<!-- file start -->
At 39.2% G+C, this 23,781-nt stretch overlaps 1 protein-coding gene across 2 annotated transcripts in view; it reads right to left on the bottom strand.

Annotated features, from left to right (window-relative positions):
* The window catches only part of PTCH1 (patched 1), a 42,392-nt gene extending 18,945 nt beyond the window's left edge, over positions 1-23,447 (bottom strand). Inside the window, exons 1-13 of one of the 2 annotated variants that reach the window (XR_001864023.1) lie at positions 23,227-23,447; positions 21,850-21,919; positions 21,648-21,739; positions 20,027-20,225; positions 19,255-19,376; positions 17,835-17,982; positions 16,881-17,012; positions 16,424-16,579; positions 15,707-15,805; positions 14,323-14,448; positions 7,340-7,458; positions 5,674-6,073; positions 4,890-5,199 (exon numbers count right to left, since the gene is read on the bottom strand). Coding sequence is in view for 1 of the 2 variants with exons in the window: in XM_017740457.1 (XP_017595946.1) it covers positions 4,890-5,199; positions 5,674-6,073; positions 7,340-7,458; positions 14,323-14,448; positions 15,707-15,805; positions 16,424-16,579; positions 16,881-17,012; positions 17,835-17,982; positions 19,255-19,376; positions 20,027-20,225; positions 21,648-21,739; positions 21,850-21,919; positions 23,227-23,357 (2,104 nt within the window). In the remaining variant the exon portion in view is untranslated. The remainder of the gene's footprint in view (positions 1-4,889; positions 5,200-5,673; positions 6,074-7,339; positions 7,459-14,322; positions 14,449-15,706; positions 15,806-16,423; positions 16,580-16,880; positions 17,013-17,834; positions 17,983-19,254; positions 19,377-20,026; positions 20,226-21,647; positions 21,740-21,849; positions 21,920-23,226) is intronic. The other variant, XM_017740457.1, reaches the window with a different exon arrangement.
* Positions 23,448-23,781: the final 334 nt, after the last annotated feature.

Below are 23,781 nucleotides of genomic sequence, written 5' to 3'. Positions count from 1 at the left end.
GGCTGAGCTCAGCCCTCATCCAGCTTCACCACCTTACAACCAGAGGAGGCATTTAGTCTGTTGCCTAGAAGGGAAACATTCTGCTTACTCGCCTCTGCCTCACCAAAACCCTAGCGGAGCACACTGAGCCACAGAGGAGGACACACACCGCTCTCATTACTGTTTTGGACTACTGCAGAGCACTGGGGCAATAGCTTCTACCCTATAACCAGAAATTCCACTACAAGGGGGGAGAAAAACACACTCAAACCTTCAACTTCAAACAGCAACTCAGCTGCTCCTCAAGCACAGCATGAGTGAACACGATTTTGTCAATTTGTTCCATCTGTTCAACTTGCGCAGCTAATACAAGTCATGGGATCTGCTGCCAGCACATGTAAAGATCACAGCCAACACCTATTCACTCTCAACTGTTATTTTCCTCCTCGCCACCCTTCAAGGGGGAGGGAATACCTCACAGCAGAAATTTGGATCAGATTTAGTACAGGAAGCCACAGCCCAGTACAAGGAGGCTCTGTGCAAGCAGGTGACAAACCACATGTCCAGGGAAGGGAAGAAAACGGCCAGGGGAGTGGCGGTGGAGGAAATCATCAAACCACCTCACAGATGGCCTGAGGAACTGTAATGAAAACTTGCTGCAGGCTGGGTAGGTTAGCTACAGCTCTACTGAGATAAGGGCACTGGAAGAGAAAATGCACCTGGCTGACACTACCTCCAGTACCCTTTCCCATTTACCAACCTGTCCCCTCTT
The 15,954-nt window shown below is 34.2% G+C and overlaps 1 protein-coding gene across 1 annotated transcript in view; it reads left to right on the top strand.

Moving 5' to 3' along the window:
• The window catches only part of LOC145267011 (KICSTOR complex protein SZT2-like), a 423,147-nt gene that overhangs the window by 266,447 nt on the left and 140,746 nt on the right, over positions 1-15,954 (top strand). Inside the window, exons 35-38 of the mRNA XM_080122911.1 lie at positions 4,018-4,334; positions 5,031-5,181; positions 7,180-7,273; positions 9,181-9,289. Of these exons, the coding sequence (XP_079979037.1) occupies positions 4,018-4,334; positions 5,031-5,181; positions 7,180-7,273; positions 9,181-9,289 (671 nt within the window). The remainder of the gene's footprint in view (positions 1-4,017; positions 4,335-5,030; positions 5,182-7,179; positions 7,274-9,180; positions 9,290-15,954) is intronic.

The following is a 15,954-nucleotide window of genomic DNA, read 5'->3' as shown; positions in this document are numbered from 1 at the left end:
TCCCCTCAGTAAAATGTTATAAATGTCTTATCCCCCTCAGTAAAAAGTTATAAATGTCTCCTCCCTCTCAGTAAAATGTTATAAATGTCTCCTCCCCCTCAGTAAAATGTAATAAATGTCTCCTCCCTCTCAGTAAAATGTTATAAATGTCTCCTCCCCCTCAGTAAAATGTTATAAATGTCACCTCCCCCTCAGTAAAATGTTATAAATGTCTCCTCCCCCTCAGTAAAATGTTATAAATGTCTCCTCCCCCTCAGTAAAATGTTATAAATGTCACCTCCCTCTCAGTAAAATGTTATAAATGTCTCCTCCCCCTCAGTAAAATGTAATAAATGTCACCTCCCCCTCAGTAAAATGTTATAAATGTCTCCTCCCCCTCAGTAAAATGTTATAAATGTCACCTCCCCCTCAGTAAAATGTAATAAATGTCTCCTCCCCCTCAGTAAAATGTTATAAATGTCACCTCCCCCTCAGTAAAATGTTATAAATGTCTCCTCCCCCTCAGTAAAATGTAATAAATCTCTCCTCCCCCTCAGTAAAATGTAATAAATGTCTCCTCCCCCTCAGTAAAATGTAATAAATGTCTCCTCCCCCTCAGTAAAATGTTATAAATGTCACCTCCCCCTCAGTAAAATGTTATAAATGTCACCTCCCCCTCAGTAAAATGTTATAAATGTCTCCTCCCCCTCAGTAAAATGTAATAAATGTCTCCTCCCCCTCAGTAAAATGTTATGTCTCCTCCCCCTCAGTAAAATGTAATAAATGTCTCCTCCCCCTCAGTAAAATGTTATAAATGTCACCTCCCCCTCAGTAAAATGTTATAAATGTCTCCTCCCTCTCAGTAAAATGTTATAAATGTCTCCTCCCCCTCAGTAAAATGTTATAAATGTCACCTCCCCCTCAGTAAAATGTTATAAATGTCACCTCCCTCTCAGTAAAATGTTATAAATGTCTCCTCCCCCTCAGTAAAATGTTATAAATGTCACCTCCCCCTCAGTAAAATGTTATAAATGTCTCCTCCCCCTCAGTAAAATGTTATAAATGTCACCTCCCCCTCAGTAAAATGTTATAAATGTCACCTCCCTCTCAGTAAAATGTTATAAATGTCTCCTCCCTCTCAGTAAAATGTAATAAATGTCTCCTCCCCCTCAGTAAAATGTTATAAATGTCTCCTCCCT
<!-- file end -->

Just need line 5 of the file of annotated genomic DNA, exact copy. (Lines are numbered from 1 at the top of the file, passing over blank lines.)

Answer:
Below are 23,781 nucleotides of genomic sequence, written 5' to 3'. Positions count from 1 at the left end.